It was Martin Luther King Jr.’s Christian faith that formed the foundation of his vision, not the other way around. King memorized and sang hymns and Bible verses before he was five years old. On many occasions, using his incredibly rich voice, King sang hymns to enthralled church parishioners, while his mother accompanied him on the piano. Though this fact receives no attention in pop culture today, King’s favorite hymn was, "I Want to Be More and More Like Jesus."

In 1947 King chose to enter the ministry at just eighteen years of age. Later in life King would say being a pastor was his chosen way to satisfy his, "Inner urge to serve humanity."

Folklore on King also rarely mentions the fact that he came very close to being part of a mixed-race marriage. During his third year at divinity school King became romantically involved with Betty Moitz, a white girl. It was King’s intention to marry Moitz, however, most of his friends advised against a permanent relationship, telling him that it would provoke animosity within both races and also likely prevent him from ever becoming the pastor of any church in the American south. King’s own mother was particularly adamant in her opposition to the relationship. “We were madly, madly in love, the way young people can fall in love,” Moitz told author Patrick Parr shortly before her death in 2016. The rest as they say is history. Eventually, and with a heavy heart, King ended the romance and later he married Coretta Scott. It would be perhaps the last important “conventional” decision King ever made.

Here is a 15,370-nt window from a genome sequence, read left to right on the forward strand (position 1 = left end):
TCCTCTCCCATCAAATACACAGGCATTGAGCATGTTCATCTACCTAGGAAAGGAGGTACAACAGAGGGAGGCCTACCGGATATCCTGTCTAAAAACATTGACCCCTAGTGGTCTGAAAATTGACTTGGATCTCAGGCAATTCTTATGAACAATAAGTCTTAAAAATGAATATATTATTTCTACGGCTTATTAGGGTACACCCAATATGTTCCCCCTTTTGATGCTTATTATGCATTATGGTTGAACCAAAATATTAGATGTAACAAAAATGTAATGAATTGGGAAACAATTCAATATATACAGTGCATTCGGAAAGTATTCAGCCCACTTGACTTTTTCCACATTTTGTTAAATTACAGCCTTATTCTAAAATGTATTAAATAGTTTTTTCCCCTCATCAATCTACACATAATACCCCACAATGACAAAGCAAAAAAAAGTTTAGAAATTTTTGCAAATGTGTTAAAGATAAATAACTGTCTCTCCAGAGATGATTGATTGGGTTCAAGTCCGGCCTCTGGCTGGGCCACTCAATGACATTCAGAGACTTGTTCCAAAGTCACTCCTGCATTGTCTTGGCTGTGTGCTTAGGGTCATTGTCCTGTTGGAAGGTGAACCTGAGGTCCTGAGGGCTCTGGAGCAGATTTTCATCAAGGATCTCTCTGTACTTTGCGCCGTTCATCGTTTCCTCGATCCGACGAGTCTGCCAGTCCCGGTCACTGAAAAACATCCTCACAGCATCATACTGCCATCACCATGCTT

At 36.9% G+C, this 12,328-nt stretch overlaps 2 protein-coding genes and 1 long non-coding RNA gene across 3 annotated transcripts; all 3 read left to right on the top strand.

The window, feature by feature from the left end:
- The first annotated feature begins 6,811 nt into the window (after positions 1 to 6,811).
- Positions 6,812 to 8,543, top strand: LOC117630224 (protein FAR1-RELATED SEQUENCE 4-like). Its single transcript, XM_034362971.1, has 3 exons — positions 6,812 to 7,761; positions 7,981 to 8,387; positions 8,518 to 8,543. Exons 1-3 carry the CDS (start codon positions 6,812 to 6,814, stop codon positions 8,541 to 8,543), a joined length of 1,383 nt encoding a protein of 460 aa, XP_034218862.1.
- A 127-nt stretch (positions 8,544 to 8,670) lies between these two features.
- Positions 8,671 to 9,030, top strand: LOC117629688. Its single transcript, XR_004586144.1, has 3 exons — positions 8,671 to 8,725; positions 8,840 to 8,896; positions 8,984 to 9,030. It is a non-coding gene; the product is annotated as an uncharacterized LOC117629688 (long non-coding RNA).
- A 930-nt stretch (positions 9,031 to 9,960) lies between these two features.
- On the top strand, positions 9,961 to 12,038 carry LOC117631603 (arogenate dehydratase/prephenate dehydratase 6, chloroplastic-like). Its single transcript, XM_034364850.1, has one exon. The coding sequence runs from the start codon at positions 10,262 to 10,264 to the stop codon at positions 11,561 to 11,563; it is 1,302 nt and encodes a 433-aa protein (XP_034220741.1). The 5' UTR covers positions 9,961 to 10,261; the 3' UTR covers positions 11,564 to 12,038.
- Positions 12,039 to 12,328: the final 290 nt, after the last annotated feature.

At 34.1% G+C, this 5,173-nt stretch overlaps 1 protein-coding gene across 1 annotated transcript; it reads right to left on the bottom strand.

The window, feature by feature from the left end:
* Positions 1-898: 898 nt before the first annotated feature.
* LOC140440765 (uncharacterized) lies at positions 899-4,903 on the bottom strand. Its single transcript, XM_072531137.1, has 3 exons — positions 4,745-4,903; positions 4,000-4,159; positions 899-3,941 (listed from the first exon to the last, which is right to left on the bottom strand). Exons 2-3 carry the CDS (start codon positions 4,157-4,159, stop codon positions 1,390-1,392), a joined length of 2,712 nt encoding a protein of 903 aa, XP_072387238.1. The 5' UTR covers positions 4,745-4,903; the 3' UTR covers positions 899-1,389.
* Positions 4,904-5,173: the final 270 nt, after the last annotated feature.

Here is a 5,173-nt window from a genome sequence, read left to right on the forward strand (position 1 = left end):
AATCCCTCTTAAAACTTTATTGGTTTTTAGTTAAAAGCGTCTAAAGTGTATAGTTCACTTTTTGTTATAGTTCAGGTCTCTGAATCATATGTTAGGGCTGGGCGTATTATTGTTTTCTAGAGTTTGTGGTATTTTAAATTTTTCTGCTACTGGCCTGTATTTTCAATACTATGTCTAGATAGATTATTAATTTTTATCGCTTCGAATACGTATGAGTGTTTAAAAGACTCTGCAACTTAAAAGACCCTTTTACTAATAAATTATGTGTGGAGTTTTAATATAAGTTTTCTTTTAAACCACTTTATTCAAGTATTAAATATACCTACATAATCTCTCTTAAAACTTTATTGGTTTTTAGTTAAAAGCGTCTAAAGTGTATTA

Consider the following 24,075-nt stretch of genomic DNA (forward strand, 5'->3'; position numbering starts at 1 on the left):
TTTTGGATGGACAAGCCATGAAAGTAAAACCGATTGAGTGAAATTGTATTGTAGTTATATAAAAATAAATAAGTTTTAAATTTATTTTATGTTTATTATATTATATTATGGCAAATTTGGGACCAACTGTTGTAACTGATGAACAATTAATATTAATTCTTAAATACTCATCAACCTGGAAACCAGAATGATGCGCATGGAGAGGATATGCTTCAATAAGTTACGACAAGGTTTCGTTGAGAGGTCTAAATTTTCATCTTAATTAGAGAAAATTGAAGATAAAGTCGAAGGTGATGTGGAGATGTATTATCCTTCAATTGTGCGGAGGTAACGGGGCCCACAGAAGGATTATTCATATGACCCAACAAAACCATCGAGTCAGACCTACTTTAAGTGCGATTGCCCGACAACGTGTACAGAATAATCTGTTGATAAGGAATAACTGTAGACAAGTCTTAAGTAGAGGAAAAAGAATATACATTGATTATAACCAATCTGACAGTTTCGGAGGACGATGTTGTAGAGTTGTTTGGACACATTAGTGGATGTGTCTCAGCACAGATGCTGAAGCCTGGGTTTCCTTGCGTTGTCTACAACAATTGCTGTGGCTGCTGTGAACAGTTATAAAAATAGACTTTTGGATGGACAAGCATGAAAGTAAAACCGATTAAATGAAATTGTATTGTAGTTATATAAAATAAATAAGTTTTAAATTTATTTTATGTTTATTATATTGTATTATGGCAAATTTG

In 1954, at the age of just 25, King began his career as a Christian pastor at the Dexter Avenue Baptist Church in Montgomery, Alabama. He also actively embraced the fledgling civil rights movement. Gradually, thanks to the strength of his oratorical skills and his vision, King became the face of the cause.

Perhaps the least publicized moments of King’s amazing life as a 20th century prophet, came on September 20, 1958 when he was signing copies of his book, “Stride Toward Freedom,” in a department store in Harlem, New York. Izola Curry, a black woman, suddenly and viscously attacked King. She stabbed him in the chest with a letter opener. King narrowly escaped death after he underwent emergency surgery and was hospitalized for several weeks.

In many ways King’s 20th century trials and tribulations parallel those of Jeremiah, John the Baptist, and his namesake, Martin Luther. Like each of his prophetic predecessors, King grew up in difficult times, called for radical changes in behavior, and suffered countless indignities.